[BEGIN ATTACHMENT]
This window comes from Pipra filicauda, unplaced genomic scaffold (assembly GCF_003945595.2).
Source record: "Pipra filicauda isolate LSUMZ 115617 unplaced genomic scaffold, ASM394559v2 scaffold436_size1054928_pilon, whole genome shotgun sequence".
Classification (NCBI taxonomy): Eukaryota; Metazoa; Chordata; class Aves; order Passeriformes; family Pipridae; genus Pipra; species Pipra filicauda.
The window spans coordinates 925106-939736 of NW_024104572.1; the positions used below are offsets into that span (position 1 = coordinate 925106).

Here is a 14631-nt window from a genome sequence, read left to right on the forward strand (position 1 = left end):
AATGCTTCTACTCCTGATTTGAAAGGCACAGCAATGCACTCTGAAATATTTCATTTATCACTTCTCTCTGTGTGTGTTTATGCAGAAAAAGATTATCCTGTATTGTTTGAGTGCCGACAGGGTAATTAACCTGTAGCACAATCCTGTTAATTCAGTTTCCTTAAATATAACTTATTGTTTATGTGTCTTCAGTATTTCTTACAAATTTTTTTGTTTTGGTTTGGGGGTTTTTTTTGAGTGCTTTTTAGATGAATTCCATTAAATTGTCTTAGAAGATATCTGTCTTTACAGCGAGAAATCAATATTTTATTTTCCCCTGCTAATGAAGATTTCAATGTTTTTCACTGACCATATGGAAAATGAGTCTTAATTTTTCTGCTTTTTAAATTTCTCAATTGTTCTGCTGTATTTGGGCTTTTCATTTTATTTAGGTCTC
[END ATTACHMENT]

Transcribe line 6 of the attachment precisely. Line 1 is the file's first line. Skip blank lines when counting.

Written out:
AATGCTTCTACTCCTGATTTGAAAGGCACAGCAATGCACTCTGAAATATTTCATTTATCACTTCTCTCTGTGTGTGTTTATGCAGAAAAAGATTATCCTGTATTGTTTGAGTGCCGACAGGGTAATTAACCTGTAGCACAATCCTGTTAATTCAGTTTCCTTAAATATAACTTATTGTTTATGTGTCTTCAGTATTTCTTACAAATTTTTTTGTTTTGGTTTGGGGGTTTTTTTTGAGTGCTTTTTAGATGAATTCCATTAAATTGTCTTAGAAGATATCTGTCTTTACAGCGAGAAATCAATATTTTATTTTCCCCTGCTAATGAAGATTTCAATGTTTTTCACTGACCATATGGAAAATGAGTCTTAATTTTTCTGCTTTTTAAATTTCTCAATTGTTCTGCTGTATTTGGGCTTTTCATTTTATTTAGGTCTC